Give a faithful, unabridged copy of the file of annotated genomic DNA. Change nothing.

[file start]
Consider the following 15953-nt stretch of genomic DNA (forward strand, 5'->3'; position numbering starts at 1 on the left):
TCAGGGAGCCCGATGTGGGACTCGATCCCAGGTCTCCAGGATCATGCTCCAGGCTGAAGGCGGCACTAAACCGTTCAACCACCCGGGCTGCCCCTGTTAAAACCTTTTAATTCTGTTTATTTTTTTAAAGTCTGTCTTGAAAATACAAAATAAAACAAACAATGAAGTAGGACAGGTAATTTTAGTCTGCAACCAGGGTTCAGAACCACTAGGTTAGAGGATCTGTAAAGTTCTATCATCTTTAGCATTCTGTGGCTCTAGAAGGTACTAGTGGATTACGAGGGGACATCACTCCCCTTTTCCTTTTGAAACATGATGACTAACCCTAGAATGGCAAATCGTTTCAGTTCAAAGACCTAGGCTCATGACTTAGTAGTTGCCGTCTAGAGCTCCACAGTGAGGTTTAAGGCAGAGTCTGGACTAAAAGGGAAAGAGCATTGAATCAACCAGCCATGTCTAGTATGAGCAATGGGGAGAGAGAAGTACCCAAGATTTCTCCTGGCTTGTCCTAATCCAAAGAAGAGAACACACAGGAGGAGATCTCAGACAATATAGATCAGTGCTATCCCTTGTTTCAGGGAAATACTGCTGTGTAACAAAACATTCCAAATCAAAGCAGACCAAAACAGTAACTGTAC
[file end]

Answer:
Consider the following 15953-nt stretch of genomic DNA (forward strand, 5'->3'; position numbering starts at 1 on the left):
TCAGGGAGCCCGATGTGGGACTCGATCCCAGGTCTCCAGGATCATGCTCCAGGCTGAAGGCGGCACTAAACCGTTCAACCACCCGGGCTGCCCCTGTTAAAACCTTTTAATTCTGTTTATTTTTTTAAAGTCTGTCTTGAAAATACAAAATAAAACAAACAATGAAGTAGGACAGGTAATTTTAGTCTGCAACCAGGGTTCAGAACCACTAGGTTAGAGGATCTGTAAAGTTCTATCATCTTTAGCATTCTGTGGCTCTAGAAGGTACTAGTGGATTACGAGGGGACATCACTCCCCTTTTCCTTTTGAAACATGATGACTAACCCTAGAATGGCAAATCGTTTCAGTTCAAAGACCTAGGCTCATGACTTAGTAGTTGCCGTCTAGAGCTCCACAGTGAGGTTTAAGGCAGAGTCTGGACTAAAAGGGAAAGAGCATTGAATCAACCAGCCATGTCTAGTATGAGCAATGGGGAGAGAGAAGTACCCAAGATTTCTCCTGGCTTGTCCTAATCCAAAGAAGAGAACACACAGGAGGAGATCTCAGACAATATAGATCAGTGCTATCCCTTGTTTCAGGGAAATACTGCTGTGTAACAAAACATTCCAAATCAAAGCAGACCAAAACAGTAACTGTAC